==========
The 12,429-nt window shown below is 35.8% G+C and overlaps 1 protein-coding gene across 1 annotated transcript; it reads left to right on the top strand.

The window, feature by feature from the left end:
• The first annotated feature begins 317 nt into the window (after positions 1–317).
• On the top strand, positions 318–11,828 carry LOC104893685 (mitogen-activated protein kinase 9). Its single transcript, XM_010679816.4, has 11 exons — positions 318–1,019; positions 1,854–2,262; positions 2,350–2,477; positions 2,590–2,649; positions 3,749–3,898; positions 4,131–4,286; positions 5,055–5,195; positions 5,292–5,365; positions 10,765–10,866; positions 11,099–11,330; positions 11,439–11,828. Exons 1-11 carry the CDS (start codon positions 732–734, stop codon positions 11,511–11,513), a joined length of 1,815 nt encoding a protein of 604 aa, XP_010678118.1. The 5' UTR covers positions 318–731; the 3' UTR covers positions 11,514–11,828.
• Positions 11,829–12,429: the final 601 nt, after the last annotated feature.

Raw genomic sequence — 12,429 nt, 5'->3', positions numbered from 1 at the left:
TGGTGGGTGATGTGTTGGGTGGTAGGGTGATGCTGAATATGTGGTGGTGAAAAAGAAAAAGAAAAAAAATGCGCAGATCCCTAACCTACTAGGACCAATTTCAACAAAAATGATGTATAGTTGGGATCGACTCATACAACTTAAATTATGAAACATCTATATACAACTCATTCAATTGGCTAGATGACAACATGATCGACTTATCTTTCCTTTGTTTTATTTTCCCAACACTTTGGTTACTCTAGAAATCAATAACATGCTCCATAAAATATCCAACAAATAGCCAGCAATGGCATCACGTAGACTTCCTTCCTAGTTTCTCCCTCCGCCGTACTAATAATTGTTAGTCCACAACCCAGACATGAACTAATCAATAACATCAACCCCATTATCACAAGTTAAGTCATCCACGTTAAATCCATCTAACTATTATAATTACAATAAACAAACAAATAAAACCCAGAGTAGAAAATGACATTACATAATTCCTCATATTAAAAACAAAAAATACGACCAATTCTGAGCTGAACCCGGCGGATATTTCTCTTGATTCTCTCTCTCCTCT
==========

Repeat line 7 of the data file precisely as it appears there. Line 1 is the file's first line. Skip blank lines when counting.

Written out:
TGGTGGGTGATGTGTTGGGTGGTAGGGTGATGCTGAATATGTGGTGGTGAAAAAGAAAAAGAAAAAAAATGCGCAGATCCCTAACCTACTAGGACCAATTTCAACAAAAATGATGTATAGTTGGGATCGACTCATACAACTTAAATTATGAAACATCTATATACAACTCATTCAATTGGCTAGATGACAACATGATCGACTTATCTTTCCTTTGTTTTATTTTCCCAACACTTTGGTTACTCTAGAAATCAATAACATGCTCCATAAAATATCCAACAAATAGCCAGCAATGGCATCACGTAGACTTCCTTCCTAGTTTCTCCCTCCGCCGTACTAATAATTGTTAGTCCACAACCCAGACATGAACTAATCAATAACATCAACCCCATTATCACAAGTTAAGTCATCCACGTTAAATCCATCTAACTATTATAATTACAATAAACAAACAAATAAAACCCAGAGTAGAAAATGACATTACATAATTCCTCATATTAAAAACAAAAAATACGACCAATTCTGAGCTGAACCCGGCGGATATTTCTCTTGATTCTCTCTCTCCTCT